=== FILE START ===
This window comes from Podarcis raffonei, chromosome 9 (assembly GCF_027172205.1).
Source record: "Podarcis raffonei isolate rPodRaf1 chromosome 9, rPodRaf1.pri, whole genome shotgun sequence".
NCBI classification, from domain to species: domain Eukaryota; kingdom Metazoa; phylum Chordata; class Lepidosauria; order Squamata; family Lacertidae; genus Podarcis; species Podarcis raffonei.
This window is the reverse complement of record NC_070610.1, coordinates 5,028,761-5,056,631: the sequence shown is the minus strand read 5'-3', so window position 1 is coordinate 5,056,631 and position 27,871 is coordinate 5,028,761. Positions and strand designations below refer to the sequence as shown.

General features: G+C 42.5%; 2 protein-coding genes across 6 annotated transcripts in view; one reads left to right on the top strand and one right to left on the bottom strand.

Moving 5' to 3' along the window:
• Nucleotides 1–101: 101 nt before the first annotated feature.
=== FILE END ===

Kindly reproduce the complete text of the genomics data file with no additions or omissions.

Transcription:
This window comes from Podarcis raffonei, chromosome 9 (assembly GCF_027172205.1).
Source record: "Podarcis raffonei isolate rPodRaf1 chromosome 9, rPodRaf1.pri, whole genome shotgun sequence".
NCBI classification, from domain to species: domain Eukaryota; kingdom Metazoa; phylum Chordata; class Lepidosauria; order Squamata; family Lacertidae; genus Podarcis; species Podarcis raffonei.
This window is the reverse complement of record NC_070610.1, coordinates 5,028,761-5,056,631: the sequence shown is the minus strand read 5'-3', so window position 1 is coordinate 5,056,631 and position 27,871 is coordinate 5,028,761. Positions and strand designations below refer to the sequence as shown.

General features: G+C 42.5%; 2 protein-coding genes across 6 annotated transcripts in view; one reads left to right on the top strand and one right to left on the bottom strand.

Moving 5' to 3' along the window:
• Nucleotides 1–101: 101 nt before the first annotated feature.